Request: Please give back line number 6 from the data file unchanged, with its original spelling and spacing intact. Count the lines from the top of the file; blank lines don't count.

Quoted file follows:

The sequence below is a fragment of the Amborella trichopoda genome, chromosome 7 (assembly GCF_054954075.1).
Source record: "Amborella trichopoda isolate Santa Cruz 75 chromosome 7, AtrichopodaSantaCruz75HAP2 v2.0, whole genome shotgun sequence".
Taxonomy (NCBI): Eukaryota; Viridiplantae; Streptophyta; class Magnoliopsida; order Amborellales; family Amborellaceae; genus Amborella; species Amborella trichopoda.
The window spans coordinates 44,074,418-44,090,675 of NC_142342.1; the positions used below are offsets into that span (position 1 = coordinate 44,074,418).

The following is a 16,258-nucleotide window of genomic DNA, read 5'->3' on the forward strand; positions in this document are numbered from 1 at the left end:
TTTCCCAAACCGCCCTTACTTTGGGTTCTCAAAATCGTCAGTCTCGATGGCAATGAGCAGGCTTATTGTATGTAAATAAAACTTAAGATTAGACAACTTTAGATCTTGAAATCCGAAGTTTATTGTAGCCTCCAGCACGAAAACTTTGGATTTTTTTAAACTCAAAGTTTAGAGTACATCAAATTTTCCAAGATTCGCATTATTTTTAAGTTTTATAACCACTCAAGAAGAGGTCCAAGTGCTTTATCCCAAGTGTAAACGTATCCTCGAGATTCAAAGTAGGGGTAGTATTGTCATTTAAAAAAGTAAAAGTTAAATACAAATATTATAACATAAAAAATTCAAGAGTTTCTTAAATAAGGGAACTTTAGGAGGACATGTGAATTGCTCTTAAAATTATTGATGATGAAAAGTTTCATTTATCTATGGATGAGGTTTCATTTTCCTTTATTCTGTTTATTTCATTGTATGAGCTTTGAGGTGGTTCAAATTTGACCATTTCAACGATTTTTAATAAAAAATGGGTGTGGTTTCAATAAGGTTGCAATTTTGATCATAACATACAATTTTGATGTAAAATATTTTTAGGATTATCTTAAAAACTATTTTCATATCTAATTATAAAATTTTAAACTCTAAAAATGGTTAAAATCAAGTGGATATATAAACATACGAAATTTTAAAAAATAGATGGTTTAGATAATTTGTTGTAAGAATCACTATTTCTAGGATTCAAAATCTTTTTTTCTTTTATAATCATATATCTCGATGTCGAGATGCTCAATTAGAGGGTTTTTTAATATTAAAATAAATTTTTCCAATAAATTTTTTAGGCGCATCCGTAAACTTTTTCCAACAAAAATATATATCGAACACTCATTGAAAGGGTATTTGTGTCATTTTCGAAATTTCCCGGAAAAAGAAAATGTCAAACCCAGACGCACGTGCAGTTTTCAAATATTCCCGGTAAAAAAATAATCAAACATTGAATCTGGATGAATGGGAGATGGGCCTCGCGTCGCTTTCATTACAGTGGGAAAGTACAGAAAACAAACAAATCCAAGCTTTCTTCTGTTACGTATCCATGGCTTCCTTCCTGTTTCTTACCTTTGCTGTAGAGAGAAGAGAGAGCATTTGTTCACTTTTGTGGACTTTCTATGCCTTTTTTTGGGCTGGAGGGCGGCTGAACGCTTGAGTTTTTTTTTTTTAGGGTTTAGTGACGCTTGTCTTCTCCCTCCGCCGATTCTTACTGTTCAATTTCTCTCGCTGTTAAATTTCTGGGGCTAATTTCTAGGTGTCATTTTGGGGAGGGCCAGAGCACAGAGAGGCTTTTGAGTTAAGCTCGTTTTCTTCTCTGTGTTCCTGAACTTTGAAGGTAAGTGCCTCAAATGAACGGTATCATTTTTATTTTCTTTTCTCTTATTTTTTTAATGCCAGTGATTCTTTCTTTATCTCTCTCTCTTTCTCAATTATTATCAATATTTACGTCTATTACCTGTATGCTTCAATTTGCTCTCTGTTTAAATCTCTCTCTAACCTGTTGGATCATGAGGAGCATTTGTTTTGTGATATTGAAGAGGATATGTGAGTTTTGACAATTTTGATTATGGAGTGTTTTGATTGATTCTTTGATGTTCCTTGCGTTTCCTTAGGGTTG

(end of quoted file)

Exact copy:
TTTCCCAAACCGCCCTTACTTTGGGTTCTCAAAATCGTCAGTCTCGATGGCAATGAGCAGGCTTATTGTATGTAAATAAAACTTAAGATTAGACAACTTTAGATCTTGAAATCCGAAGTTTATTGTAGCCTCCAGCACGAAAACTTTGGATTTTTTTAAACTCAAAGTTTAGAGTACATCAAATTTTCCAAGATTCGCATTATTTTTAAGTTTTATAACCACTCAAGAAGAGGTCCAAGTGCTTTATCCCAAGTGTAAACGTATCCTCGAGATTCAAAGTAGGGGTAGTATTGTCATTTAAAAAAGTAAAAGTTAAATACAAATATTATAACATAAAAAATTCAAGAGTTTCTTAAATAAGGGAACTTTAGGAGGACATGTGAATTGCTCTTAAAATTATTGATGATGAAAAGTTTCATTTATCTATGGATGAGGTTTCATTTTCCTTTATTCTGTTTATTTCATTGTATGAGCTTTGAGGTGGTTCAAATTTGACCATTTCAACGATTTTTAATAAAAAATGGGTGTGGTTTCAATAAGGTTGCAATTTTGATCATAACATACAATTTTGATGTAAAATATTTTTAGGATTATCTTAAAAACTATTTTCATATCTAATTATAAAATTTTAAACTCTAAAAATGGTTAAAATCAAGTGGATATATAAACATACGAAATTTTAAAAAATAGATGGTTTAGATAATTTGTTGTAAGAATCACTATTTCTAGGATTCAAAATCTTTTTTTCTTTTATAATCATATATCTCGATGTCGAGATGCTCAATTAGAGGGTTTTTTAATATTAAAATAAATTTTTCCAATAAATTTTTTAGGCGCATCCGTAAACTTTTTCCAACAAAAATATATATCGAACACTCATTGAAAGGGTATTTGTGTCATTTTCGAAATTTCCCGGAAAAAGAAAATGTCAAACCCAGACGCACGTGCAGTTTTCAAATATTCCCGGTAAAAAAATAATCAAACATTGAATCTGGATGAATGGGAGATGGGCCTCGCGTCGCTTTCATTACAGTGGGAAAGTACAGAAAACAAACAAATCCAAGCTTTCTTCTGTTACGTATCCATGGCTTCCTTCCTGTTTCTTACCTTTGCTGTAGAGAGAAGAGAGAGCATTTGTTCACTTTTGTGGACTTTCTATGCCTTTTTTTGGGCTGGAGGGCGGCTGAACGCTTGAGTTTTTTTTTTTTAGGGTTTAGTGACGCTTGTCTTCTCCCTCCGCCGATTCTTACTGTTCAATTTCTCTCGCTGTTAAATTTCTGGGGCTAATTTCTAGGTGTCATTTTGGGGAGGGCCAGAGCACAGAGAGGCTTTTGAGTTAAGCTCGTTTTCTTCTCTGTGTTCCTGAACTTTGAAGGTAAGTGCCTCAAATGAACGGTATCATTTTTATTTTCTTTTCTCTTATTTTTTTAATGCCAGTGATTCTTTCTTTATCTCTCTCTCTTTCTCAATTATTATCAATATTTACGTCTATTACCTGTATGCTTCAATTTGCTCTCTGTTTAAATCTCTCTCTAACCTGTTGGATCATGAGGAGCATTTGTTTTGTGATATTGAAGAGGATATGTGAGTTTTGACAATTTTGATTATGGAGTGTTTTGATTGATTCTTTGATGTTCCTTGCGTTTCCTTAGGGTTG